By Emily Erickson
In my most recent article, I doled out “5-Star” reviews of the people and businesses that make this community great. I applauded the organizations and institutions that fill our little town with personality, vibrancy and heart. This week, it’s only natural that I flip the coin and swing to the other side of the spectrum. This week, I’m handing out the “barbs” to my “bouquets”: 1-Star reviews.
My first 1 Star is for the landlords unnecessarily doubling rents, terminating contracts, and evicting long-established people and businesses for no reason other than cashing in on the gold rush of our current population boom.
Sure, our supply is tight relative to demand when it comes to housing and commercial spaces, but the abrupt and extreme manner with which some owners are reacting to that increased demand can only be explained by short-sighted greed. Pushing out neighbors and friends, stepping on the heads of community peers in an attempt to reach a higher rung on the economic ladder and recklessly making choices that impact people’s ability to live and support themselves, is senseless and cruel.
Rob Hart, executive director of Bonner Community Housing Authority, provided “three easy steps” for people to lead with intention and take back their power as it relates to the current buying, selling, building and renting craze.
He explained: “Step No. 1: Landowners, please do not sell land to speculators and investors. Please try to sell land to developers and builders who agree to follow step No. 2 or to local employees, seniors and the disabled who do not have an annual income greater than half of the home price.
“Step No. 2: Developers and builders, please try not to sell homes to investors and speculators. Please try to sell homes to local employees, seniors and the disabled who do not have an annual income greater than half of the home price, and Step No. 3: Real estate agents and sellers, please try not to sell homes to investors and speculators. Please try to sell homes to local employees, seniors and the disabled who do not have an annual income greater than half of the home price.”
Finally, I’ll add my own Step No. 4: Existing landlords, please don’t take your lead from the speculators, investors and developers who are treating people like resources to be mined for all they’re worth.
While on the subject, my next 1-Star review goes to the developers blazing through the region, grabbing every piece of land like it’s our problem that the market may cool if we pause to consider the long-term impact their choices may have on our community. Development is inevitable and often a good and necessary thing when intentional and considered. But careless development and growth for growth’s sake can have serious, irreparable consequences.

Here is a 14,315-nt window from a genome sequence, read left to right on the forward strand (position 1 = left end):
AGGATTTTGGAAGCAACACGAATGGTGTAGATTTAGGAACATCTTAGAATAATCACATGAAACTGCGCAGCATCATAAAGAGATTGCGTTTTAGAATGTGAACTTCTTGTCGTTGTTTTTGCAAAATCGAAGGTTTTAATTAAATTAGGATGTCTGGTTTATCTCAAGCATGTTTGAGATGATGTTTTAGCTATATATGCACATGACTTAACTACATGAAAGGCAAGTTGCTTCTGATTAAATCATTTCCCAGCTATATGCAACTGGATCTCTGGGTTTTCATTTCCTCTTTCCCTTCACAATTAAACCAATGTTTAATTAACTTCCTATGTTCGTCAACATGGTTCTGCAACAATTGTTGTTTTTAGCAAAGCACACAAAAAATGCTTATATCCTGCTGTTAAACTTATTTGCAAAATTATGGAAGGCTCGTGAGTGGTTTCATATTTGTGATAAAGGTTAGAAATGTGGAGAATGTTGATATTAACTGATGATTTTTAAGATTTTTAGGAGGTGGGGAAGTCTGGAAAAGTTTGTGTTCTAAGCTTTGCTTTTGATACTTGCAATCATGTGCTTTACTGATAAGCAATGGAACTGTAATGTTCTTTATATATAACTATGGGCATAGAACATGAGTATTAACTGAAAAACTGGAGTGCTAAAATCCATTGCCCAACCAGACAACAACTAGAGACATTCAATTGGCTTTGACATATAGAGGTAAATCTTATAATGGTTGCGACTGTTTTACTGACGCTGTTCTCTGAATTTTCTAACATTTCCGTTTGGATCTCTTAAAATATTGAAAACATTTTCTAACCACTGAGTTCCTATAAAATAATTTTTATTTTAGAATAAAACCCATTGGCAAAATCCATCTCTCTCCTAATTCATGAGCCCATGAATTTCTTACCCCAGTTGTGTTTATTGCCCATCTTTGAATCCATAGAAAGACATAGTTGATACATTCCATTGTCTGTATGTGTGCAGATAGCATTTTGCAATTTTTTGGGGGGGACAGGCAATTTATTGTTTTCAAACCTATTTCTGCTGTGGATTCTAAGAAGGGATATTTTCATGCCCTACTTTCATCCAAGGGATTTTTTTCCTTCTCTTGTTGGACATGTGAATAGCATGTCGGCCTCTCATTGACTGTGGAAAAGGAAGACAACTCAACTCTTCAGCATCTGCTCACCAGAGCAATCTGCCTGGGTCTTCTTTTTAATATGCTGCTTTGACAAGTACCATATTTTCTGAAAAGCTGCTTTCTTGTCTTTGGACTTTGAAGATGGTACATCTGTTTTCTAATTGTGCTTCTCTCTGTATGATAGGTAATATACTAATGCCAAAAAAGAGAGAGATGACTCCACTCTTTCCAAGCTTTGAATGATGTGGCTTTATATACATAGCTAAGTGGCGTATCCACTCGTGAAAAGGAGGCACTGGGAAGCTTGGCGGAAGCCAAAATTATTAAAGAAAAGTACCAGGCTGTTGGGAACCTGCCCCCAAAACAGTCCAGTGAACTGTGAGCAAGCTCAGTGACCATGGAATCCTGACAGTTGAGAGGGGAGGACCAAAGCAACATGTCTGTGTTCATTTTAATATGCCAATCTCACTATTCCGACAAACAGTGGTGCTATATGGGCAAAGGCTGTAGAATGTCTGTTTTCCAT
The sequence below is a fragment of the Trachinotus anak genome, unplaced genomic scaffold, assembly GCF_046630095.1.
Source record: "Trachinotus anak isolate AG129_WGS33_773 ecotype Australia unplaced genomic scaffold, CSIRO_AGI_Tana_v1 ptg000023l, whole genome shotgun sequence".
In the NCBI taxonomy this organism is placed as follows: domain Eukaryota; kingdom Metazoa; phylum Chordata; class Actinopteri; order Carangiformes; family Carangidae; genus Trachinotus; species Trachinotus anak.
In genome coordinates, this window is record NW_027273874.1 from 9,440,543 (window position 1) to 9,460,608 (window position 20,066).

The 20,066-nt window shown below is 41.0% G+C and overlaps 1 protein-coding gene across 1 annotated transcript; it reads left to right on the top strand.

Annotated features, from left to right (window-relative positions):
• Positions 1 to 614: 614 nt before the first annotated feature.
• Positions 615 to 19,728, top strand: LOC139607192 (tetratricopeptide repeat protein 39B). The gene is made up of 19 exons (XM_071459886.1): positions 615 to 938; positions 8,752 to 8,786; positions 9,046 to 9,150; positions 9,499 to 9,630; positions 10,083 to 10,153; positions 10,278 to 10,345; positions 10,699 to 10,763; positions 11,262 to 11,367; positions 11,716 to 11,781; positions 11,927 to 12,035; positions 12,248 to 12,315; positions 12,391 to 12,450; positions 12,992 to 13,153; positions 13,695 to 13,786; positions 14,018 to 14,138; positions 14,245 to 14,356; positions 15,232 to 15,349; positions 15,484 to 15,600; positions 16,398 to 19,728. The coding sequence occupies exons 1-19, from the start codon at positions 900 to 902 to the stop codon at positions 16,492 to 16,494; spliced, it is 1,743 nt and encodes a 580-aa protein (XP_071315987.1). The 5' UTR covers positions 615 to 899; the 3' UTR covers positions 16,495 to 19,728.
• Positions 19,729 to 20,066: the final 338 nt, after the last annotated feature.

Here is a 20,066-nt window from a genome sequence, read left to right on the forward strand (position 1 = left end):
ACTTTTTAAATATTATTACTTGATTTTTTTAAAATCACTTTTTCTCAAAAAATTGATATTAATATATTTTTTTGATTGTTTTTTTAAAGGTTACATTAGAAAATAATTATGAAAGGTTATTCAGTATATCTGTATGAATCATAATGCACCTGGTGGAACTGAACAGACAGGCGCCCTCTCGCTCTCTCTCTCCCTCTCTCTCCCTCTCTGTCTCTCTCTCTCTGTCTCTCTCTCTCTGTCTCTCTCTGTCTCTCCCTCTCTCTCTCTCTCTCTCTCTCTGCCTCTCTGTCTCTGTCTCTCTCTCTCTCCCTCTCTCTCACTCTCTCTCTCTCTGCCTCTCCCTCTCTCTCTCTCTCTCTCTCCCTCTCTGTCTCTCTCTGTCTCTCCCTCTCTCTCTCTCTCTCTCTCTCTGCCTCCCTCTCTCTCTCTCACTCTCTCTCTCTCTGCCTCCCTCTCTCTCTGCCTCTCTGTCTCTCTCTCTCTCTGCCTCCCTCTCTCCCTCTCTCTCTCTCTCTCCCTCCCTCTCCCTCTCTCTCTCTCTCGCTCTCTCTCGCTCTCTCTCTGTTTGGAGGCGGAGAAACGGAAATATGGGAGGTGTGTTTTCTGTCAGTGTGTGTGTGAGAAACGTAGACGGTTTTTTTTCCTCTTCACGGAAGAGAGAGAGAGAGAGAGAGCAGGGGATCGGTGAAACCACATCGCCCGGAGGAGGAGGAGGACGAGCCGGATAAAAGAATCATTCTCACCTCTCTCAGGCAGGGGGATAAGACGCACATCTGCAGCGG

Jason Welker, chairman of the Sandpoint Planning and Zoning Commission, said it well recently when talking about a new land development project, stating, “I’d say let’s slow down a little bit and make sure we do it right so that this 25 acres, which as far as I can tell is one of the last largest undeveloped parcels in all of Sandpoint, does provide housing that meets the needs of our community — not just the urgency from the developer to cash in while the market’s hot or the demand from potential buyers.”
Another 1 Star goes to any local politician running on an agenda that doesn’t have anything to do with the position for which they’re trying to be elected. Running for office should be an act of service — a promise to the community that you are not only a good fit for the job, but that you’re willing to do the work of continually listening and learning to represent the needs of your community, specifically as they relate to your elected role.
My final 1 Star, before hopping off my soapbox, goes to any recent North Idaho transplants calling themselves a “political refugee.” A refugee is a person who has been forced to leave their country in order to escape war, persecution or natural disaster. They are people literally fleeing political unrest, instability, violence, poverty, destruction and hunger — all of which are life threatening.
Leaving your last town because there were too many people across the political aisle from you does not make you a refugee, and wanting to live in a place where everyone looks, thinks and acts exactly like you is sad and weird. Don’t. Just, don’t.
Emily Erickson is a writer and business owner with an affinity for black coffee and playing in the mountains. Connect with her online at www.bigbluehat.studio.
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